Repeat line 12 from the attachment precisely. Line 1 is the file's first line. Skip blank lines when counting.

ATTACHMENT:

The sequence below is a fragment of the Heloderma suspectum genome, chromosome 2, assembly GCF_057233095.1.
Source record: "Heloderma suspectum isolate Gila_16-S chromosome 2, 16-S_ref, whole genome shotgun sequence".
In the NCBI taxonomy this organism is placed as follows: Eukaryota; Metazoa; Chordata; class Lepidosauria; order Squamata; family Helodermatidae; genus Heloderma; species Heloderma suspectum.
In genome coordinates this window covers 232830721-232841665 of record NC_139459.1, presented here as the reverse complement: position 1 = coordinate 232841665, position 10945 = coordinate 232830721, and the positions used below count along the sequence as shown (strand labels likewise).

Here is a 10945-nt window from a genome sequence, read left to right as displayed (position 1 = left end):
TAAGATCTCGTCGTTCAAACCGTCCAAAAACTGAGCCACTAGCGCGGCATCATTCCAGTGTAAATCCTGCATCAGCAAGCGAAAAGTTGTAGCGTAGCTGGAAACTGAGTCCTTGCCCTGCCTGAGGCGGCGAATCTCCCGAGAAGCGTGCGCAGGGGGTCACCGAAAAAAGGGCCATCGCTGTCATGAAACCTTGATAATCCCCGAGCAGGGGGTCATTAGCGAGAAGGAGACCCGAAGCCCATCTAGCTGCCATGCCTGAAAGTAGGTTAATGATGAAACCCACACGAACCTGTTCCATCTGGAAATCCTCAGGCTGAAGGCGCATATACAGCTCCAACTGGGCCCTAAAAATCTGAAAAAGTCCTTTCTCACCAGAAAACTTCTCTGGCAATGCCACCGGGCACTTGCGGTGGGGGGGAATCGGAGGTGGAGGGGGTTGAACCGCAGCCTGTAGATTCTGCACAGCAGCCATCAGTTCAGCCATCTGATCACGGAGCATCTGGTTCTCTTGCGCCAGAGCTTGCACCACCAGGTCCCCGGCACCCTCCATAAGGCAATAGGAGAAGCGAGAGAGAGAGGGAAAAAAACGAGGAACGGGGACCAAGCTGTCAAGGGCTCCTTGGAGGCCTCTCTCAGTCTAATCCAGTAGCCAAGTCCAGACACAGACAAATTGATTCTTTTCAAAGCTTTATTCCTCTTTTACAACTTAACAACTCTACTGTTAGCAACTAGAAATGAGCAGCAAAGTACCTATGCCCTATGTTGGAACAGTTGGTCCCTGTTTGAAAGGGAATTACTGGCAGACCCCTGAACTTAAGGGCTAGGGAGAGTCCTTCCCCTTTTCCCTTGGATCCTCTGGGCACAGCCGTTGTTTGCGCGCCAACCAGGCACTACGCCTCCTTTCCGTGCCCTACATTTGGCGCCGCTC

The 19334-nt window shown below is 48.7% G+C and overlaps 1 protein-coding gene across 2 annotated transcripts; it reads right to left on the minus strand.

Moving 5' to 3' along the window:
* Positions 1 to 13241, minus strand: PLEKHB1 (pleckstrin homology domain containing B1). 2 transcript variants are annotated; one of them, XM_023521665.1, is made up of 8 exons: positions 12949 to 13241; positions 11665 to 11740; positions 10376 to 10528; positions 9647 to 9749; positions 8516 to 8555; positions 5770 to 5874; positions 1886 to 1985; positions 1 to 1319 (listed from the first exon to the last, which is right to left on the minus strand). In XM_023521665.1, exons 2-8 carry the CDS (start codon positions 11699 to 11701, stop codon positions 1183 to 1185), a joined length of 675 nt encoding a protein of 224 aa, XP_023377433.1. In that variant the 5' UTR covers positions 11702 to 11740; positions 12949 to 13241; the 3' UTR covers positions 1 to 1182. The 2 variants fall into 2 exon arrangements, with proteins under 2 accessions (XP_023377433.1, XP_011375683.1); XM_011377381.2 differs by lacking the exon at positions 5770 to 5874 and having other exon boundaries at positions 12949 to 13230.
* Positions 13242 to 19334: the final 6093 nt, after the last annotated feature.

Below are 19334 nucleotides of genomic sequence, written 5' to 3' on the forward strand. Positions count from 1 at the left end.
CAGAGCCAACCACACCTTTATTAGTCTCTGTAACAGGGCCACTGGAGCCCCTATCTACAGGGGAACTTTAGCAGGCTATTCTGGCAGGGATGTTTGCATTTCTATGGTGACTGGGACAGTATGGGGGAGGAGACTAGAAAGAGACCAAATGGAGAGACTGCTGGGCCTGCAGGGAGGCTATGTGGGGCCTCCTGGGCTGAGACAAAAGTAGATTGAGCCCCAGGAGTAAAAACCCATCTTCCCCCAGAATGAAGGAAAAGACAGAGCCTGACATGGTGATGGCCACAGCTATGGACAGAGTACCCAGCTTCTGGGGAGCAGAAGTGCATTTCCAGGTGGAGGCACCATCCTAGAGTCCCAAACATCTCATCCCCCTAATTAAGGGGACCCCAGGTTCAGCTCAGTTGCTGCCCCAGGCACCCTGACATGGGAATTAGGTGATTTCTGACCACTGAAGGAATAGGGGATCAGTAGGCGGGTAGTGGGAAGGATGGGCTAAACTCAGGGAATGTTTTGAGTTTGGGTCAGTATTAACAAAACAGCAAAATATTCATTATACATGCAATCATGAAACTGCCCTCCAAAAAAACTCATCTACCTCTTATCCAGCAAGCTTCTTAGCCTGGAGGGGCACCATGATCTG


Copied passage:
CAGAGCCAACCACACCTTTATTAGTCTCTGTAACAGGGCCACTGGAGCCCCTATCTACAGGGGAACTTTAGCAGGCTATTCTGGCAGGGATGTTTGCATTTCTATGGTGACTGGGACAGTATGGGGGAGGAGACTAGAAAGAGACCAAATGGAGAGACTGCTGGGCCTGCAGGGAGGCTATGTGGGGCCTCCTGGGCTGAGACAAAAGTAGATTGAGCCCCAGGAGTAAAAACCCATCTTCCCCCAGAATGAAGGAAAAGACAGAGCCTGACATGGTGATGGCCACAGCTATGGACAGAGTACCCAGCTTCTGGGGAGCAGAAGTGCATTTCCAGGTGGAGGCACCATCCTAGAGTCCCAAACATCTCATCCCCCTAATTAAGGGGACCCCAGGTTCAGCTCAGTTGCTGCCCCAGGCACCCTGACATGGGAATTAGGTGATTTCTGACCACTGAAGGAATAGGGGATCAGTAGGCGGGTAGTGGGAAGGATGGGCTAAACTCAGGGAATGTTTTGAGTTTGGGTCAGTATTAACAAAACAGCAAAATATTCATTATACATGCAATCATGAAACTGCCCTCCAAAAAAACTCATCTACCTCTTATCCAGCAAGCTTCTTAGCCTGGAGGGGCACCATGATCTG